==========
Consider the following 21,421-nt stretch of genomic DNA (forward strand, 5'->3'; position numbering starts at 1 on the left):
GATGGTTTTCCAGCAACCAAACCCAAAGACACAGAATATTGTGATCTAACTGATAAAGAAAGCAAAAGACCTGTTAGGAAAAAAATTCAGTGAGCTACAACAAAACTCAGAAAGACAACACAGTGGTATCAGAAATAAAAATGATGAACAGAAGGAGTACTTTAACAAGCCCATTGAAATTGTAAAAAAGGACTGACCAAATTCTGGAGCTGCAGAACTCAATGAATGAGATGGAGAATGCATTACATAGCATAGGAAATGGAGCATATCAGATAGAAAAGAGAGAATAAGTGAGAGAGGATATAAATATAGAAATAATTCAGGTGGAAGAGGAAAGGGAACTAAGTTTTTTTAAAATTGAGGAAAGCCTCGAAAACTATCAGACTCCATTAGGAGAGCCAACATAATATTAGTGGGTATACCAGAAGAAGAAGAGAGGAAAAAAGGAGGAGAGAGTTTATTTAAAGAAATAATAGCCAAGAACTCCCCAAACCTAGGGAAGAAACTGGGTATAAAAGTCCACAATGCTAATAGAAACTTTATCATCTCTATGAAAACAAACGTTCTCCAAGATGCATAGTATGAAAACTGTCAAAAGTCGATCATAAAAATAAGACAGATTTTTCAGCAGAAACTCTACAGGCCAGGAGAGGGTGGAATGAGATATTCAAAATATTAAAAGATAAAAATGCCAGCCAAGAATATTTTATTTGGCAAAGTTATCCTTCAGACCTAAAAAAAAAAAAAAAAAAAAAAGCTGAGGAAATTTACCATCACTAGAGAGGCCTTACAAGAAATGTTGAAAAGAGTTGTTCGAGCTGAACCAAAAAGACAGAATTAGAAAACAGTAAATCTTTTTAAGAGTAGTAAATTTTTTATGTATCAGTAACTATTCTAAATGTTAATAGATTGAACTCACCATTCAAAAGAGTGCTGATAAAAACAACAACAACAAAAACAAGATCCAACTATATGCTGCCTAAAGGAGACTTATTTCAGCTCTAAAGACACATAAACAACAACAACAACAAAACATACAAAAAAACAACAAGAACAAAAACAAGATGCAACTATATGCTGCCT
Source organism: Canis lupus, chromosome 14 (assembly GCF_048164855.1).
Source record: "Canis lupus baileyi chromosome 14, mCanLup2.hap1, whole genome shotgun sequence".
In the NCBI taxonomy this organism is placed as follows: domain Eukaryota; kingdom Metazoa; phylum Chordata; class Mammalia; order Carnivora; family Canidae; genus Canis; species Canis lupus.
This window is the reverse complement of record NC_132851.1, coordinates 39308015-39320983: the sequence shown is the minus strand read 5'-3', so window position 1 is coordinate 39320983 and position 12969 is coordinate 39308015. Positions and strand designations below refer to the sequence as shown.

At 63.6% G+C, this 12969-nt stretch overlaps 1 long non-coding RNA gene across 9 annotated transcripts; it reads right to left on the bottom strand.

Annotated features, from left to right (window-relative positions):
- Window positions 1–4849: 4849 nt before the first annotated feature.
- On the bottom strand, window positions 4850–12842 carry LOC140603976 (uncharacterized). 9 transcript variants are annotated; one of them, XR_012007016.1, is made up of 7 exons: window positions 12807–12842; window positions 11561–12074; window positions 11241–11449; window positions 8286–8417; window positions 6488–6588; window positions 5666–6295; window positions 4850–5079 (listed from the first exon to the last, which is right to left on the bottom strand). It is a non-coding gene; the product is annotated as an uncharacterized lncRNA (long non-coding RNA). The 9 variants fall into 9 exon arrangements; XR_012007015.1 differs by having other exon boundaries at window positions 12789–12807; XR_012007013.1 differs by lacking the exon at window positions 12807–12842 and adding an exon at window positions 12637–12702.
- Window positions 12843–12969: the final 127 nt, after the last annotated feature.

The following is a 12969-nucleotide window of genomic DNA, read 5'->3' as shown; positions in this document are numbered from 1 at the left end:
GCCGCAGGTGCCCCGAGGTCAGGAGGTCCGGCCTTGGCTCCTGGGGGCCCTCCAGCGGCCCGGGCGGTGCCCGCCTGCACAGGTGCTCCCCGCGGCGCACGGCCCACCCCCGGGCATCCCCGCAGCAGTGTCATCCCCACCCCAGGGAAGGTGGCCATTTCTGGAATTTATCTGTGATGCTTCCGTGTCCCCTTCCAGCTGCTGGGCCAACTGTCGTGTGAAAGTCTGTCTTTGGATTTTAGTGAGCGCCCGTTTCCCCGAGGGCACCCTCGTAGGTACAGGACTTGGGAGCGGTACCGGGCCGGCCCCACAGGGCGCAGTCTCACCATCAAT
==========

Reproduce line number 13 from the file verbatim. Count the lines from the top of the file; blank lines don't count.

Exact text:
GCCGCAGGTGCCCCGAGGTCAGGAGGTCCGGCCTTGGCTCCTGGGGGCCCTCCAGCGGCCCGGGCGGTGCCCGCCTGCACAGGTGCTCCCCGCGGCGCACGGCCCACCCCCGGGCATCCCCGCAGCAGTGTCATCCCCACCCCAGGGAAGGTGGCCATTTCTGGAATTTATCTGTGATGCTTCCGTGTCCCCTTCCAGCTGCTGGGCCAACTGTCGTGTGAAAGTCTGTCTTTGGATTTTAGTGAGCGCCCGTTTCCCCGAGGGCACCCTCGTAGGTACAGGACTTGGGAGCGGTACCGGGCCGGCCCCACAGGGCGCAGTCTCACCATCAAT